Having no time to look this up, I doubt that the these three civilizations even had a concept of “race” that bears any resemblance to the concept people have today, which is generally based on genetic composition and geographical origin. (I’m using the old usage of race; I actually prefer “ethnicity” because we know now that the human species comprises groups within groups, and one could, on the basis of genetics and geography, demarcate any number of “races”.)

The irrelevance of the modern “race” concept to Cleopatra is also what Gwen Nally and Mary Gilbert, the two authors of the NYT op-ed below, argue: they say that it’s futile to bicker about the phenotype and genetics of Cleopatra because we simply don’t know enough about her and that the idea of “race” was irrelevant to ancient Egyptians (though most scholars, again, think she was Macedonian/Greek, which would be counted as “white” in the old definition of race).

The reason this controversy has resurfaced is, as Nally and Gilbert (henceforth “N&G”) note, is that there’s a new Netflix docudrama called “Queen Cleopatra”, produced and narrated by Jada Pinkett Smith, who is black.  In the film, Cleopatra is played by the British actor and screenwriter Adele James, who is also black. Here’s one of James’s tweets:

This has led to considerable controversy, particularly among modern Egyptians who claim Cleopatra was “one of ours” and not black. CBS News, for example, says this:

In the latest official response to the controversy, Egypt’s Ministry of Tourism and Antiquities issued a long statement at the end of April stressing that “Queen Cleopatra had light skin and Hellenistic (Greek) features.”

The statement criticized Netflix for casting James, whom the ministry said has “African features and dark skin,” to play Cleopatra.

Well, is it important? Even if Egyptians, Greeks, and Romans didn’t have a conception of race similar to ours, why can’t a black woman play Cleopatra? Racially mixed casting has been going on for a while now, and I don’t really see anything wrong with it.

But N&G do care: for in this op-ed they claim that Cleopatra is really “culturally black”, and thus can be claimed by blacks as a member of their group. But she can also be claimed by modern Greeks and Egyptians as members of their group, too! (Are you confused yet? Read on.)  I’m not sure why N&G make this claim, which seems to be deeply muddled given that they don’t even outline what “black culture” is. Somehow it involves oppression and exploitation, but also “triumph and survival”—but that’s as far as it goes. Under their view, we’re all culturally black.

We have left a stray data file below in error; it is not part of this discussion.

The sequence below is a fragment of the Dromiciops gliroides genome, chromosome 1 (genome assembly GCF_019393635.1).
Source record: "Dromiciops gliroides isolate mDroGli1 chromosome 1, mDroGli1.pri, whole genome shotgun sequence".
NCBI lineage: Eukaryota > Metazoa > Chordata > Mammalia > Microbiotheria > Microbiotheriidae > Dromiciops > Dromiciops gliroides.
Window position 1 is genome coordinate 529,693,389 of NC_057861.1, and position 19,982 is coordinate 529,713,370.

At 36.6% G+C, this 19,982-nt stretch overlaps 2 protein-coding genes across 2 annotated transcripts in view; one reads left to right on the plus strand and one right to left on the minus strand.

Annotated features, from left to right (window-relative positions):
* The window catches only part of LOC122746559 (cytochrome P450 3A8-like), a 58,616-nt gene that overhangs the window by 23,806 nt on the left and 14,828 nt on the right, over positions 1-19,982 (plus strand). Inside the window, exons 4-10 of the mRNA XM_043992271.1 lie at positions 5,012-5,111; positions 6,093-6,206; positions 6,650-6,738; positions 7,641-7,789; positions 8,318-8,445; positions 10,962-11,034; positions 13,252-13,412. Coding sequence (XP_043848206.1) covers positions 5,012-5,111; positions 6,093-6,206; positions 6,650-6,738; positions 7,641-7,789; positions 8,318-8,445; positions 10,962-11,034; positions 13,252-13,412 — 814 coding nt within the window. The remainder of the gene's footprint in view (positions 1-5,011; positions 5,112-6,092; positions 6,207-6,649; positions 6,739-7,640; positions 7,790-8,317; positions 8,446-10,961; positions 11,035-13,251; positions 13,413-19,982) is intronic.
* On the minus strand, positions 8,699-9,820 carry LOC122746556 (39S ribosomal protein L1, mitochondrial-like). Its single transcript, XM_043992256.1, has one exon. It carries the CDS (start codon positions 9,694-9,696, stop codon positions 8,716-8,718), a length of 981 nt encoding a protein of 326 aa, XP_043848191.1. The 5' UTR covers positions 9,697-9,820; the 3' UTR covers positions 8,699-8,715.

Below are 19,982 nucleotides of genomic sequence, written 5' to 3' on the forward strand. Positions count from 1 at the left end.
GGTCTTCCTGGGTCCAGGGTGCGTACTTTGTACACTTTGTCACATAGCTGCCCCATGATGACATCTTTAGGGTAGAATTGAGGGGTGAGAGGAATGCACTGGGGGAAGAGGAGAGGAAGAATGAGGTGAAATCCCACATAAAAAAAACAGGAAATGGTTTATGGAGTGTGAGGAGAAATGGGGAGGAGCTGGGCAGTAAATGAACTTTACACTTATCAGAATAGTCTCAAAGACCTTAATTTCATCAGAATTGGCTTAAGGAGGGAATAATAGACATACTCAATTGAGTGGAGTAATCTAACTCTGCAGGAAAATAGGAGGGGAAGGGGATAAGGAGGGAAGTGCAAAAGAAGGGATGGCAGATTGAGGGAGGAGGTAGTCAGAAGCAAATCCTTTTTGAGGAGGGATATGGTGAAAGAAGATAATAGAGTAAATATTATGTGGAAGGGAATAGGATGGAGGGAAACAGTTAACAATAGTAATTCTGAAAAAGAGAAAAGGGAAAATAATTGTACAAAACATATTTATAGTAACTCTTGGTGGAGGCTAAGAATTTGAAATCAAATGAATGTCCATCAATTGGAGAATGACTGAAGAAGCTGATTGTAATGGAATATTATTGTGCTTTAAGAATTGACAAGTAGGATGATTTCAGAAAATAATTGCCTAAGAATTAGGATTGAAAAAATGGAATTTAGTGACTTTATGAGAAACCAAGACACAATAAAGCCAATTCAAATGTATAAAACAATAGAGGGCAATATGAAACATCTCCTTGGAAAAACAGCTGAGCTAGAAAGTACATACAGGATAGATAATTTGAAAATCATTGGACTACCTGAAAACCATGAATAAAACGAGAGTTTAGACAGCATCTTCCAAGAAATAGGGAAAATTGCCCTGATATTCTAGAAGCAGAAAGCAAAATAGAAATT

But I’m getting ahead of myself. Click to read (someone also archived the piece here).

Below is N&G’s note that ancient conceptions of race don’t even come close to ours. (I would maintain that even the very idea of “race” isn’t to be seen in these cultures, at least as their way of hierarchically ordering human  groups. Rather, they had an idea of “groups” that were based on geography and culture.)

What debates like this miss is that current notions of race are relatively recent inventions and do not necessarily speak to how people of Cleopatra’s day saw the world or themselves. Classicists tell us that although the Greeks and Romans did notice skin color, they did not regard it as the primary marker of racial difference. Other concepts — environment, geography, ancestral origin, language, religion, custom and culture — played bigger roles in delineating groups and identities. So regardless of the material a sculptor may have chosen to use to summon Cleopatra’s powerful visage, there is no meaningful sense in which she — or anyone else of her era — would have identified as white.